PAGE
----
History of the Constellations

Stars and Constellations

Dorado

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Contents of this page: | Description | Modern Culture | Origin and History | Special Stars | Galaxies | Submit new info... |

Images (at bottom of page): | Dorado Chart: (Figure 1) | Bayer, 1661, page zzzAaa: (Figure 2) | Bayer, 1697, page O1v: (Figure 3) | Bayer, 1697, page O2r: (Figure 4) | Images digitized by Hannah Magruder.

Constellation Data

Description

Dorado the Swordfish is a small and obscure but very interesting constellation. It contains the Large Magellenic Cloud (LMC) and the only recent naked-eye supernova. In addition, the south ecliptic pole is located about where the "eye" of the fish would be. The Large and Small Magellenic Clouds are bright enough to be visible even in Moonlight.

Skylore and Literature

Modern Culture

Origin and History

One of the eleven southern constellations created by Pieter Dirksz Keyser and Frederick de Houtman in 1596. These were published in Plate Aaa of Johann Bayer, Uranographia (1603).

Special Stars

On February 23-24 in 1987 the Large Magellenic Cloud was the site of Supernova 1987A. It "went off like a firecracker" and was observed by two astronomers at a remote mountain observatory near Las Campanas, Chile (29 degrees south latitude). Ian Shelton and Oscar Duhalde both observed this new star flare up only 4 degrees from the south ecliptic pole. At maximum intensity three months later the supernova was at magnitude 2.8, about the same brightness as the fourth brightest star of Crux. Then it grew redder, and by the end of the year diminished to the threshold of naked-eye visibility.

Supernova 1987A was the first naked-eye supernova in or near our galaxy since the invention of the telescope. The last two were Kepler’s Supernova, which appeared in Ophiuchus in 1604, and Tycho’s Star, which appeared in Cassiopeia in 1572. Tycho’s Star was visible for 16 months, and at its brightest could be seen in full daylight. The Crab Nebula in Taurus is believed by many to be the result of a supernova in 1054.

Galaxies

The Large and Small Magellenic Clouds

The Magellenic clouds are satellite galaxies bubbled off of the Milky Way like spray from a fountain. However, some astronomers consider them galaxies in their own right (the LMC has a degree of spiral structure). These bright regions of light, observed by Ferdinand Magellan in 1519 and by other early explorers like Amerigo Vespucci and Marco Polo, are also known as Cape Clouds.

The LMC (166,000 LY away) lies almost between Canopus and the south pole, or on a line from Sirius through Canopus. The LMC contains the Tarantula Nebula.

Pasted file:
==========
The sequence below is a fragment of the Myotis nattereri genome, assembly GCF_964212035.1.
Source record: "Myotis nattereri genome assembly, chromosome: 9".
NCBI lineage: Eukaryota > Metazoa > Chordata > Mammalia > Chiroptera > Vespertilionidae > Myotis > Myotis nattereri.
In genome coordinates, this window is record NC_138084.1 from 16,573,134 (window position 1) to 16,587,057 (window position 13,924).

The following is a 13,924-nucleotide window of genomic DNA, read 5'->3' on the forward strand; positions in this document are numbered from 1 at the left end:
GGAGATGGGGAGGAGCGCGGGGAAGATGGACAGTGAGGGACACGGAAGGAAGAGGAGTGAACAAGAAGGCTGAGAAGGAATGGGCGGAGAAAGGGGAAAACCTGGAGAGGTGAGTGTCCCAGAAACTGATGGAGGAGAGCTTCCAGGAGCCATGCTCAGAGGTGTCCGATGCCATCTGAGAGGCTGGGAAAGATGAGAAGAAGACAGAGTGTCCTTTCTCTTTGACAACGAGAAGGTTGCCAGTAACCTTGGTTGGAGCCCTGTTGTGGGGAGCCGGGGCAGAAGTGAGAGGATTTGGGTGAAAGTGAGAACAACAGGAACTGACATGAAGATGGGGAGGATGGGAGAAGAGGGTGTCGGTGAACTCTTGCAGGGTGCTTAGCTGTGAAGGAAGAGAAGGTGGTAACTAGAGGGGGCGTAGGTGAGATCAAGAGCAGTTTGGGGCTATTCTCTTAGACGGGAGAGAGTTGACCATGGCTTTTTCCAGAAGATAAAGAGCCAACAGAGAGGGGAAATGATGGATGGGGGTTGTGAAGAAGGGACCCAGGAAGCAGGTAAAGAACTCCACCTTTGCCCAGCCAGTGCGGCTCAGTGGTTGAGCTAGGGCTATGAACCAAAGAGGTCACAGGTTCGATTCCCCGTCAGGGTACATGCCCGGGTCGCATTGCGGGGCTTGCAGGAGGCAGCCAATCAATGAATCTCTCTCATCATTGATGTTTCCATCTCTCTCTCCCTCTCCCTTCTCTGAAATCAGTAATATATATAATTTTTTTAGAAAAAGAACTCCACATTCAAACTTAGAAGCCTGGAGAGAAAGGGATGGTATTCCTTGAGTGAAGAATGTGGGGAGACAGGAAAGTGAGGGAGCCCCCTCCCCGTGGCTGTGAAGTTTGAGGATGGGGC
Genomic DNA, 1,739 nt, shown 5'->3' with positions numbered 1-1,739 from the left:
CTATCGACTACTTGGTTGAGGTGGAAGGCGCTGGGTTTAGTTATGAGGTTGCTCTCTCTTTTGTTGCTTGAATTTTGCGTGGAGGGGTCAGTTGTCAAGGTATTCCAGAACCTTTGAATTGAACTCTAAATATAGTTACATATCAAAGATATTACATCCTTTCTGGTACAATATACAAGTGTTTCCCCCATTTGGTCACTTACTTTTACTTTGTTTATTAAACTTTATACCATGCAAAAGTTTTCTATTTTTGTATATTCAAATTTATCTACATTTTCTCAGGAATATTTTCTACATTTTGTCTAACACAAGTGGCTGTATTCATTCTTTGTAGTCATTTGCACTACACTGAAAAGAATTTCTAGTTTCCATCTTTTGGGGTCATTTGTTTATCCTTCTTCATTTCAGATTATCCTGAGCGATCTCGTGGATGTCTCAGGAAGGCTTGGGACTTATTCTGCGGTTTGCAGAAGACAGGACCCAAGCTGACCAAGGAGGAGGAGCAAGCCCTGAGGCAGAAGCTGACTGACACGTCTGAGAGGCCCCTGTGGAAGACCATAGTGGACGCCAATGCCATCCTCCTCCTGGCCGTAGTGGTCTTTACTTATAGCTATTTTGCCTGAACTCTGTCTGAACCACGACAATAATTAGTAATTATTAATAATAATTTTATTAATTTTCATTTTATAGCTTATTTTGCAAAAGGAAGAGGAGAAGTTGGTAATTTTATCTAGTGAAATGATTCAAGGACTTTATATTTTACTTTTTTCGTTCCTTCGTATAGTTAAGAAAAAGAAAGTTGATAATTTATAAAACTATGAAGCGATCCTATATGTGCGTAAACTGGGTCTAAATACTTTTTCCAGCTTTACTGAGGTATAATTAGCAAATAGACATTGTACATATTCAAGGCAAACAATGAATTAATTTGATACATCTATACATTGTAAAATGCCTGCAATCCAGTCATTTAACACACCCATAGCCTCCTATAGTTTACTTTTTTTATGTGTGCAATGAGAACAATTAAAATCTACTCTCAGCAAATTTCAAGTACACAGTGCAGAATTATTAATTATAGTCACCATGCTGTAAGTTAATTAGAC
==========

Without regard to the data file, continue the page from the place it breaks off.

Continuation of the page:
The SMC (slightly farther than the LMC) lies almost between Achernar and the south pole in the constellation Tucana the Toucan.

Submit new info...

Many excellent websites provide a variety of information about constellations for amateur astronomers and telescope users (see sidebar links for a few of these). These constellation pages are not intended to duplicate those efforts, but are devoted to two aims: First, they are intended to assist the beginning skywatcher, including students in history of science survey courses, in becoming familiar with Basic Celestial Phenomena (BCP). Second, these pages are devoted to the history of the constellations and the history of astronomy. They are intended to serve as a repository for collaborative use and reference. Do you have additional historical information about the stars or constellation described on this page? Please submit additional information to kmagruder@ou.edu. Submissions will be attributed. Editors for historical information are Kerry Magruder, JoAnn Palmeri, Peter Barker, and Laura Gibbs.

Oklahoma History of Science exhibits: http://hos.ou.edu/exhibits/. Page revised 4/15/04

Bad links, misplaced images, or questions? Contact Kerry Magruder. Thank you.

"If the stars should appear one night in a thousand years, how would men believe and adore, and preserve for many generations the remembrance of the city of God which had been shown. But every night come out these envoys of beauty, and light the universe with their admonishing smile." R. W. Emerson, Nature

Images

Figure 1 Figure 1 - Return to Text

Dor Chart
Figure 2 Figure 2 - Return to Text

Bayer, 1661

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Figure 3 Figure 3 - Return to Text

Bayer, 1697

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Figure 4 Figure 4 - Return to Text

Bayer, 1697

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Exhibit credit: Kerry Magruder.

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These teaching resources provided by the History of Science Department at the University of Oklahoma.

Unless otherwise indicated, all images courtesy History of Science Collections, University of Oklahoma Libraries. Image Terms of Use.

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